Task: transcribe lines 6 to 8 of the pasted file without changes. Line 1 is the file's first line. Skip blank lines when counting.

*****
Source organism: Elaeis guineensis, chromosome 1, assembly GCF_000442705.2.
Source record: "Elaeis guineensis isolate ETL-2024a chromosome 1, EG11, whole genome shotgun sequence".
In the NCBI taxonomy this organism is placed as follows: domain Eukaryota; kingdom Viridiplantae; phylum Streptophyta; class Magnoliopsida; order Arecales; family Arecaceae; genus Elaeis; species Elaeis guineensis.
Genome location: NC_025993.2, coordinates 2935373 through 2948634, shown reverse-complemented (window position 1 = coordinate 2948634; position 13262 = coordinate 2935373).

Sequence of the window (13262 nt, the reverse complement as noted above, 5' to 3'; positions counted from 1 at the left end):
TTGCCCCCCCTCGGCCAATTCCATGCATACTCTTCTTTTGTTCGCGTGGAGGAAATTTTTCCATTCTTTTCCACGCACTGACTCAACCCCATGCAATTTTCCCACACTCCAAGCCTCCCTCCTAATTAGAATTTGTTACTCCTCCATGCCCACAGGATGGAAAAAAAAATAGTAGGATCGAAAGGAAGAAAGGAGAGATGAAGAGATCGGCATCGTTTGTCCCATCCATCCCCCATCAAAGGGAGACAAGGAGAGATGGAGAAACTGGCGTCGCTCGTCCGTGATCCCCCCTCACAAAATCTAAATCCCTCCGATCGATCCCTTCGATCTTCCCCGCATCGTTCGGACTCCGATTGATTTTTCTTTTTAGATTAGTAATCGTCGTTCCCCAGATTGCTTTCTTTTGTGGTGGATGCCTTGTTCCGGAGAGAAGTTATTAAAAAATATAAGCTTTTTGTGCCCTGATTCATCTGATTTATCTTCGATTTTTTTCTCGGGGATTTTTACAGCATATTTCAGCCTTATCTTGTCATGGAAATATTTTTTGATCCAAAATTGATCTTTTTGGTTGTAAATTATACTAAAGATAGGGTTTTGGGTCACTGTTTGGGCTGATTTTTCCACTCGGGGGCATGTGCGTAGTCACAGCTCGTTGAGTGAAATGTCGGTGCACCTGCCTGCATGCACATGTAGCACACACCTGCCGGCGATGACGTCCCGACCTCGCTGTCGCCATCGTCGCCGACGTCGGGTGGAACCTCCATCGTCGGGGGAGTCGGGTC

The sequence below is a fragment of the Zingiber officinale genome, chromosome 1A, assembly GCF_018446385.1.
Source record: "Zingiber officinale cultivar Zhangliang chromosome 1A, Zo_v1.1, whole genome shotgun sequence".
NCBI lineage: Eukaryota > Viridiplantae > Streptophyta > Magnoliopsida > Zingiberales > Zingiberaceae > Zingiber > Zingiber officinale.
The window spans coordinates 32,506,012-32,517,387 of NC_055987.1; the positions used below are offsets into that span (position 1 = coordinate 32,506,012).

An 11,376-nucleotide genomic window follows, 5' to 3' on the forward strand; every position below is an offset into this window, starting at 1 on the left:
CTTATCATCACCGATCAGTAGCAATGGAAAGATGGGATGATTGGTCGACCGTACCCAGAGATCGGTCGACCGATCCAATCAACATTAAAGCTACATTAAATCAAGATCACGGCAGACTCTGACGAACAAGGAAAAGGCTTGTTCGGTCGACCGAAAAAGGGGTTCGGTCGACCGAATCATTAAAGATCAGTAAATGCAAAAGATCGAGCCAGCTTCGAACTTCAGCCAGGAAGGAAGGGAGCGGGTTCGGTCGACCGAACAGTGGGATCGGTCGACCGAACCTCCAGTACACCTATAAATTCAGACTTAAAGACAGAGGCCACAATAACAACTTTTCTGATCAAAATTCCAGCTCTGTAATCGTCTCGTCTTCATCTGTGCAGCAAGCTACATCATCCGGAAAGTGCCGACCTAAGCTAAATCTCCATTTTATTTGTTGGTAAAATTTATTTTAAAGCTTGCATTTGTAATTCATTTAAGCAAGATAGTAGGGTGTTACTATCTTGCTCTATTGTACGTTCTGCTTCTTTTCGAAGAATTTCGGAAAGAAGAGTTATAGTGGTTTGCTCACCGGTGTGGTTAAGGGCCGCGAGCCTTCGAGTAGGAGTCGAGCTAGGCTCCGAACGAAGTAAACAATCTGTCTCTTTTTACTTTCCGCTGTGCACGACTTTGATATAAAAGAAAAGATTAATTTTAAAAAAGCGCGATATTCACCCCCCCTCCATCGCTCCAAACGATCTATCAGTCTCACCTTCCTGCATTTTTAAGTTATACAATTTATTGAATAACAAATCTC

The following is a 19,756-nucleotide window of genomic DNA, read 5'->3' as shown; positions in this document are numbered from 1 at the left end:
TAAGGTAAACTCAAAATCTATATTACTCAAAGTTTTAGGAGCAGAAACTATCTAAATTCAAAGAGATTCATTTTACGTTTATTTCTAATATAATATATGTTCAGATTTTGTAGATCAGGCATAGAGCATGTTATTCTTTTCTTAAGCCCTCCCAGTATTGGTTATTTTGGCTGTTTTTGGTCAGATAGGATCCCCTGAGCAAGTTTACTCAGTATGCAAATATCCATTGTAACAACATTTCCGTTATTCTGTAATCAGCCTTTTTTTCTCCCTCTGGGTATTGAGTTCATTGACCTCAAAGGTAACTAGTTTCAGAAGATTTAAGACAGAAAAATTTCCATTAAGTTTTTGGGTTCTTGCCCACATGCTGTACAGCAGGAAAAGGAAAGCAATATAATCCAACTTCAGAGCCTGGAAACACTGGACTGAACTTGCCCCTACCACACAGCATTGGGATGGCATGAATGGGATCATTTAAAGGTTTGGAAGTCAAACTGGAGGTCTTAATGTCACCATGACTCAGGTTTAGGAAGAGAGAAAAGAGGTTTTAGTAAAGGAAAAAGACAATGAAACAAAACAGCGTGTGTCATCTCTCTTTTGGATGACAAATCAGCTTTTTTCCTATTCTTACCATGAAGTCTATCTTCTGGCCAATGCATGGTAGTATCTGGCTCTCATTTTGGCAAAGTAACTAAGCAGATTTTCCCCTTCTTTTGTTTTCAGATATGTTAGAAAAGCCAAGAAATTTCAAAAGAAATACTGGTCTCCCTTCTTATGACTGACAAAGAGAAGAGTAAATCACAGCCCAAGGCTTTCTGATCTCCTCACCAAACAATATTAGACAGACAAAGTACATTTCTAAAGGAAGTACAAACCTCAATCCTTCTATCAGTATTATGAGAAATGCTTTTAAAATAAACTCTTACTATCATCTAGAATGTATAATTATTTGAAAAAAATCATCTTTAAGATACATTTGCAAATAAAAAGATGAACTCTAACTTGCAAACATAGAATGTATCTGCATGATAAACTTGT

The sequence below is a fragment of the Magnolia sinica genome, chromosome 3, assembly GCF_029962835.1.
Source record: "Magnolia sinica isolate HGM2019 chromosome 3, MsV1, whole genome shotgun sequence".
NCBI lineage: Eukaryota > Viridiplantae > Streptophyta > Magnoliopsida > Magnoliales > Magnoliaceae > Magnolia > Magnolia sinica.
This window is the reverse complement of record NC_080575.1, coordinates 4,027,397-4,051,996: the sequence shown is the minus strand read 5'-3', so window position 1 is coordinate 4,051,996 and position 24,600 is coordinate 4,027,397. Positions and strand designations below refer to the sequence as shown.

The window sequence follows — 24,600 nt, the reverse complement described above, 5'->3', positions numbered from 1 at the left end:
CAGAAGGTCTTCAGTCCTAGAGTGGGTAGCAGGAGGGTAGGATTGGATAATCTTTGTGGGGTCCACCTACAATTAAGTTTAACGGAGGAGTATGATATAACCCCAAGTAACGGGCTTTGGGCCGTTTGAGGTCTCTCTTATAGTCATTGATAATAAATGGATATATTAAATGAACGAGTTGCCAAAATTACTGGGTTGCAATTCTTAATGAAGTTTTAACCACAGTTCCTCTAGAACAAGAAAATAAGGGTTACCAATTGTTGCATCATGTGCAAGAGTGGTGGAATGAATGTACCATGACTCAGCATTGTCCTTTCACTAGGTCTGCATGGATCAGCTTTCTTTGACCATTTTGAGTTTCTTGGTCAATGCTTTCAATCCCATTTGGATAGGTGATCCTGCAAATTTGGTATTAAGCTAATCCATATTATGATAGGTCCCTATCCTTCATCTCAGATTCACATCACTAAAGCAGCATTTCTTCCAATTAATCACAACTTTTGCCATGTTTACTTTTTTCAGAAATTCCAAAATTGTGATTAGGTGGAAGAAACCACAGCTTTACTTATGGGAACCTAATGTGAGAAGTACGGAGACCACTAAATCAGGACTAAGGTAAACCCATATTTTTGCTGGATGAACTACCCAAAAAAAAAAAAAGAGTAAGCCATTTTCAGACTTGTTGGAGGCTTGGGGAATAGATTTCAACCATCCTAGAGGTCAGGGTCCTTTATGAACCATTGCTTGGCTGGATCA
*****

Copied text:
TTGCCCCCCCTCGGCCAATTCCATGCATACTCTTCTTTTGTTCGCGTGGAGGAAATTTTTCCATTCTTTTCCACGCACTGACTCAACCCCATGCAATTTTCCCACACTCCAAGCCTCCCTCCTAATTAGAATTTGTTACTCCTCCATGCCCACAGGATGGAAAAAAAAATAGTAGGATCGAAAGGAAGAAAGGAGAGATGAAGAGATCGGCATCGTTTGTCCCATCCATCCCCCATCAAAGGGAGACAAGGAGAGATGGAGAAACTGGCGTCGCTCGTCCGTGATCCCCCCTCACAAAATCTAAATCCCTCCGATCGATCCCTTCGATCTTCCCCGCATCGTTCGGACTCCGATTGATTTTTCTTTTTAGATTAGTAATCGTCGTTCCCCAGATTGCTTTCTTTTGTGGTGGATGCCTTGTTCCGGAGAGAAGTTATTAAAAAATATAAGCTTTTTGTGCCCTGATTCATCTGATTTATCTTCGATTTTTTTCTCGGGGATTTTTACAGCATATTTCAGCCTTATCTTGTCATGGAAATATTTTTTGATCCAAAATTGATCTTTTTGGTTGTAAATTATACTAAAGATAGGGTTTTGGGTCACTGTTTGGGCTGATTTTTCCACTCGGGGGCATGTGCGTAGTCACAGCTCGTTGAGTGAAATGTCGGTGCACCTGCCTGCATGCACATGTAGCACACACCTGCCGGCGATGACGTCCCGACCTCGCTGTCGCCATCGTCGCCGACGTCGGGTGGAACCTCCATCGTCGGGGGAGTCGGGTC

The sequence below is a fragment of the Zingiber officinale genome, chromosome 1A, assembly GCF_018446385.1.
Source record: "Zingiber officinale cultivar Zhangliang chromosome 1A, Zo_v1.1, whole genome shotgun sequence".